To begin, what do you teach at Vibe and how old are your students?
I primarily teach guitar but also have one or two voice students, and my students range all the way from 6 to 7 years old all the way to mid-30s. They are mostly younger, between the ages of 8-11, but it does vary quite a bit.
What is your favorite concept or skill to teach?
My favorite concept is mostly integrating music theory into guitar. Not to the point of being “dry”, but for the visual/systematic understanding of how to play. It’s a half and half hybrid of straight up teaching music theory, and making sure visual concepts are connected. Still implementing those theory terms are so important, though!
Talk about your background in music, all the way from your very first experience with an instrument.
I started playing guitar in fifth grade (10 years old). I wanted to play because my dad plays and sings for fun. I asked for a guitar, enrolled in lessons, and stayed with the same guy for about 5 years. In school, I was in choir almost the entire time and received a fairly formal vocal training. I joined a simple cover band in high school and performed quite a bit (lead guitar and lead singer). It was neat to receive that much experience at first. I went to Ball State for music/media production, which focuses more on music technology. I still participated in choir, and took music theory and other music classes, but I received a very well-rounded music education. On top of that, I was one of the founding members of an acapella group at Ball State. The group is still around, so I now feel like a proud father! We also helped form an entire organization of competing acapella groups. Kind of like a pitch perfect contest! Regional groups will come in and participate and it’s been great. I did that all through college. By the end of my college career, I participated in a recording project where I was lead producer and recording artist for a band’s first EP. The project was very lengthy and extensive, but it was a great experience. I ended up joining that band as lead guitarist, and I am still in it! I’ve been with them for four years and have travelled coast to coast with them since then. It’s been a great trip with those guys, writing our own music, playing our own shows, getting paid decently from shows. I missed the acapella scene after college, so recently I joined up with some guys from college and we have actually competed a lot! We ended up winning a championship last April and got to travel to Taiwan to represent America in an Asian competition. We are continuing the grind, and we have kind of honed in on a soulful style of music. It’s been a wild ride, and we’re trying to make a bunch of moves. Just trying to make it work as a professional musician!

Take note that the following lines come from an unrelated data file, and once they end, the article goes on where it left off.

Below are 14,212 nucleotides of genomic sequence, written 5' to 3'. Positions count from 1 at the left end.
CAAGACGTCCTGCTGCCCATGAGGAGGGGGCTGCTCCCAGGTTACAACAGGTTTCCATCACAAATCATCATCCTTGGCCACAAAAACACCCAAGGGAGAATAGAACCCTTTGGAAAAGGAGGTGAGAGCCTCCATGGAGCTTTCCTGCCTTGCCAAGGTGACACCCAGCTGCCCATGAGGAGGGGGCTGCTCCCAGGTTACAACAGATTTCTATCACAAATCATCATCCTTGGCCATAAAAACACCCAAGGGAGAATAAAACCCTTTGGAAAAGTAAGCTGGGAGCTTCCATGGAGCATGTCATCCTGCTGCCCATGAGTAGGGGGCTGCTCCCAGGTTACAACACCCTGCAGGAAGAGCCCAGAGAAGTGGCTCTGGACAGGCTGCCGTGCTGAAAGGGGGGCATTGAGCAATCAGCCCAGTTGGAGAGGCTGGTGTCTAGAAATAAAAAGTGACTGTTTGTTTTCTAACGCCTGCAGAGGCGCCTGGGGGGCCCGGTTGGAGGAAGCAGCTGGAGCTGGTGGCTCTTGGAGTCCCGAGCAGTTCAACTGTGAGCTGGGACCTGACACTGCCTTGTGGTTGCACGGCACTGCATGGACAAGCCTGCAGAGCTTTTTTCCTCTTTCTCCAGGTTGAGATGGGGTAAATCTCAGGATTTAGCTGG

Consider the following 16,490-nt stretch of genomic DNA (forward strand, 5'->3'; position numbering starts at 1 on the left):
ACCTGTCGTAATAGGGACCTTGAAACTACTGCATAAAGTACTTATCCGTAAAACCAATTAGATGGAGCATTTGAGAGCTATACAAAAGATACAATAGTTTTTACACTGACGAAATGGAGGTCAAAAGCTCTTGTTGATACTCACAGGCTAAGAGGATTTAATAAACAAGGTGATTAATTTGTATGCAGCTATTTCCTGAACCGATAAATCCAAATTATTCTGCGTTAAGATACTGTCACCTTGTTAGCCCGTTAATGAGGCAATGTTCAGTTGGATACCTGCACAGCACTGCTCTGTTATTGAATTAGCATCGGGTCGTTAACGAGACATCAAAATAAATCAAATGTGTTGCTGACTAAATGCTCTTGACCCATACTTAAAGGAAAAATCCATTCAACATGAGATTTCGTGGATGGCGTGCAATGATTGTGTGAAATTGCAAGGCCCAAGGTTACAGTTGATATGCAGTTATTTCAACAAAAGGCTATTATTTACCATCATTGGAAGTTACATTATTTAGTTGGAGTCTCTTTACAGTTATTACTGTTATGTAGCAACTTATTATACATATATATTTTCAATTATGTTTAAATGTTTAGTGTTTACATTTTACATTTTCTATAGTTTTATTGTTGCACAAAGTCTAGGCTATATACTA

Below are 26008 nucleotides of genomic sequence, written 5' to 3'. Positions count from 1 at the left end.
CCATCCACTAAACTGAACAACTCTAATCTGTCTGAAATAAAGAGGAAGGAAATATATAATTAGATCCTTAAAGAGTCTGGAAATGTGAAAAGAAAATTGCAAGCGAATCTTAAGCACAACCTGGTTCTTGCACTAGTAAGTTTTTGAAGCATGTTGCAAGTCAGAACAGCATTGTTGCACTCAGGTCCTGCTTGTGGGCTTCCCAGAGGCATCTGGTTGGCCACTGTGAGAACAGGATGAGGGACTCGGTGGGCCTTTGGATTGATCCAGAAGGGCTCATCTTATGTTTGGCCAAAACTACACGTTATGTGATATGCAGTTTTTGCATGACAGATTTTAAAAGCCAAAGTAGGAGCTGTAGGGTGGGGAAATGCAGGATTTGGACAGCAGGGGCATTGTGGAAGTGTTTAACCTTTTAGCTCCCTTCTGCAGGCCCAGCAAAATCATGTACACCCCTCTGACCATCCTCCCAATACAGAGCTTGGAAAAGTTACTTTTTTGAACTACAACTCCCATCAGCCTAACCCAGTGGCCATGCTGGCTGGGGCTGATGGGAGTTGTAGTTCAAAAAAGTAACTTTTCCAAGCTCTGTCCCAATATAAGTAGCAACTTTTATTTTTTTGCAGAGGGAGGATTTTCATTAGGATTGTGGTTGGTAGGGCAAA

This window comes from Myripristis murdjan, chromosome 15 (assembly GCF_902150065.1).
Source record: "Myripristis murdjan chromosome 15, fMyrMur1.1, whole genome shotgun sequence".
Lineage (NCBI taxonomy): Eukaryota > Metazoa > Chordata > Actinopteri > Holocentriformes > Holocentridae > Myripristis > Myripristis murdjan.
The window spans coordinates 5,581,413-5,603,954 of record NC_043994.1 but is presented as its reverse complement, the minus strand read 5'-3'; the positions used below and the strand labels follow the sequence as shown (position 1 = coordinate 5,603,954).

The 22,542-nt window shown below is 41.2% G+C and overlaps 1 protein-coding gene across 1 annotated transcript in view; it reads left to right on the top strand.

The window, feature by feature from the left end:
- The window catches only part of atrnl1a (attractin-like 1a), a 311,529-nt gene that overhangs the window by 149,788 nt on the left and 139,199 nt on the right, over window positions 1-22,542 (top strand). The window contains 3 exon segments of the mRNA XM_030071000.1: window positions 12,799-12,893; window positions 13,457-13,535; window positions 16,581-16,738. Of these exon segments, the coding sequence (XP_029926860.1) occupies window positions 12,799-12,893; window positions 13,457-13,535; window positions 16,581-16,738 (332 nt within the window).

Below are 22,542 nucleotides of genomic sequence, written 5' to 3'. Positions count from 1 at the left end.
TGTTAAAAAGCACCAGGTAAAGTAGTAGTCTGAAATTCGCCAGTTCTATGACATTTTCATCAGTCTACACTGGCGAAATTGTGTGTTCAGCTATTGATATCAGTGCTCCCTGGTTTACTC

You’ve been given an elephant. You can’t give it away or sell it. What would you do with the elephant?
Probably keep it as a pet. Keep it in the backyard.
When you begin lessons with a beginning player, what are some initial goals you help create with the student?
I want them to be able to identify the strings and name them. This gives them some confidence early. Also, the coordination it takes to play with both hands doing something different at the same time is difficult at first and so we do a lot of exercises like that. After that, it is just learning the mechanics, the fretboard, and building skills related to the music. By the end of any lesson, I’d like students to achieve in the area of coordination especially.
What’s your favorite ‘90s jam?
Larger than Life by the Backstreet Boys.
What musicians have been the most influential to you throughout your life?
There’s been a few. Probably one was my first guitar teacher, Paul. He wasn’t a big performer but he was a very easy going guy who accepted anybody. I learned a lot from him. As far as major musicians, a weird one would be James Hetfield (Metallica, lead singer/guitar). His presence and role in the band always made me want to do what he was doing. His vibe was very appealing. A lot of guitarists have formed me as a musician.
Why do you feel that music education is important for developing members of society?
I think music education is not only a challenge for the mind as its own language, but it helps you respect a lot more differences in culture. The more that you listen to music, the easier you’re able to distinguish differences between styles and genres and will likely develop of a respect for it past preference. A lot of people aren’t quite educated on what makes a style of music stick, and being trained and practicing certainly helps that. For me, it’s definitely a cultural thing and the willingness to be open-minded to hearing what anyone can come up with. Pointing out maybe some of the flaws and errors is possible, but if you can do it people will really take that to heart. All in all, it comes down to respect and culture for me.
We are so thankful for Derek, his time, and his talents that influence his students so significantly. Read more about Derek here.